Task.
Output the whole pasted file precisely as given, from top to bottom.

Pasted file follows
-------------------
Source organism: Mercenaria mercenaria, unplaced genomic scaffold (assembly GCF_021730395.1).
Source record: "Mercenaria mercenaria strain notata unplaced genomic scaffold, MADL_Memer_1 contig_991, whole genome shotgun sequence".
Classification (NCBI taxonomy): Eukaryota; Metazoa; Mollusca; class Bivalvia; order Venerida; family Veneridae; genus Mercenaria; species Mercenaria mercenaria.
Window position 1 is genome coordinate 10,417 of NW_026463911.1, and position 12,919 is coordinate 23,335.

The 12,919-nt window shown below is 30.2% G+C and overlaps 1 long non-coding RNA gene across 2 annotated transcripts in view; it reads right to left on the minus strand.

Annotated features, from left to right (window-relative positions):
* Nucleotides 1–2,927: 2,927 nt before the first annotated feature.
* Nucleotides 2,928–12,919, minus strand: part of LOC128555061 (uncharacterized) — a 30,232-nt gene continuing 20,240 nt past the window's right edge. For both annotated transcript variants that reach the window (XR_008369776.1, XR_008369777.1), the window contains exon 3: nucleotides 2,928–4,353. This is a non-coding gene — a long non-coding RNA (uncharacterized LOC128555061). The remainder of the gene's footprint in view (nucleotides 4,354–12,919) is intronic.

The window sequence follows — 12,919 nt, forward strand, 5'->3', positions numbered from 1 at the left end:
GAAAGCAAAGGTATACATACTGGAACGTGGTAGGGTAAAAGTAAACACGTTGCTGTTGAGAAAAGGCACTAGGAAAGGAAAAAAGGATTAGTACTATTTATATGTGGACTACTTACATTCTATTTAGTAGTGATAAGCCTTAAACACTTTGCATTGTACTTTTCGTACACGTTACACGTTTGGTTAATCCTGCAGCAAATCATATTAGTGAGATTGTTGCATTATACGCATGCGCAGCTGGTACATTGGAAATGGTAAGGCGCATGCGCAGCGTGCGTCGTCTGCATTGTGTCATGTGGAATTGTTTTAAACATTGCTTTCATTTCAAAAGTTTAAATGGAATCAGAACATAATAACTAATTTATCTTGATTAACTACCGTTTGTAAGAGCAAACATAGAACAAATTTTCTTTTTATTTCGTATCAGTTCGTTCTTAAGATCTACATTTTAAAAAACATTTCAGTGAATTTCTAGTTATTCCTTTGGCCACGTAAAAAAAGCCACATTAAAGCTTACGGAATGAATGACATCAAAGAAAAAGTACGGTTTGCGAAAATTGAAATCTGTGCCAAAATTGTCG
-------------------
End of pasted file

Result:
Source organism: Mercenaria mercenaria, unplaced genomic scaffold (assembly GCF_021730395.1).
Source record: "Mercenaria mercenaria strain notata unplaced genomic scaffold, MADL_Memer_1 contig_991, whole genome shotgun sequence".
Classification (NCBI taxonomy): Eukaryota; Metazoa; Mollusca; class Bivalvia; order Venerida; family Veneridae; genus Mercenaria; species Mercenaria mercenaria.
Window position 1 is genome coordinate 10,417 of NW_026463911.1, and position 12,919 is coordinate 23,335.

The 12,919-nt window shown below is 30.2% G+C and overlaps 1 long non-coding RNA gene across 2 annotated transcripts in view; it reads right to left on the minus strand.

Annotated features, from left to right (window-relative positions):
* Nucleotides 1–2,927: 2,927 nt before the first annotated feature.
* Nucleotides 2,928–12,919, minus strand: part of LOC128555061 (uncharacterized) — a 30,232-nt gene continuing 20,240 nt past the window's right edge. For both annotated transcript variants that reach the window (XR_008369776.1, XR_008369777.1), the window contains exon 3: nucleotides 2,928–4,353. This is a non-coding gene — a long non-coding RNA (uncharacterized LOC128555061). The remainder of the gene's footprint in view (nucleotides 4,354–12,919) is intronic.

The window sequence follows — 12,919 nt, forward strand, 5'->3', positions numbered from 1 at the left end:
GAAAGCAAAGGTATACATACTGGAACGTGGTAGGGTAAAAGTAAACACGTTGCTGTTGAGAAAAGGCACTAGGAAAGGAAAAAAGGATTAGTACTATTTATATGTGGACTACTTACATTCTATTTAGTAGTGATAAGCCTTAAACACTTTGCATTGTACTTTTCGTACACGTTACACGTTTGGTTAATCCTGCAGCAAATCATATTAGTGAGATTGTTGCATTATACGCATGCGCAGCTGGTACATTGGAAATGGTAAGGCGCATGCGCAGCGTGCGTCGTCTGCATTGTGTCATGTGGAATTGTTTTAAACATTGCTTTCATTTCAAAAGTTTAAATGGAATCAGAACATAATAACTAATTTATCTTGATTAACTACCGTTTGTAAGAGCAAACATAGAACAAATTTTCTTTTTATTTCGTATCAGTTCGTTCTTAAGATCTACATTTTAAAAAACATTTCAGTGAATTTCTAGTTATTCCTTTGGCCACGTAAAAAAAGCCACATTAAAGCTTACGGAATGAATGACATCAAAGAAAAAGTACGGTTTGCGAAAATTGAAATCTGTGCCAAAATTGTCG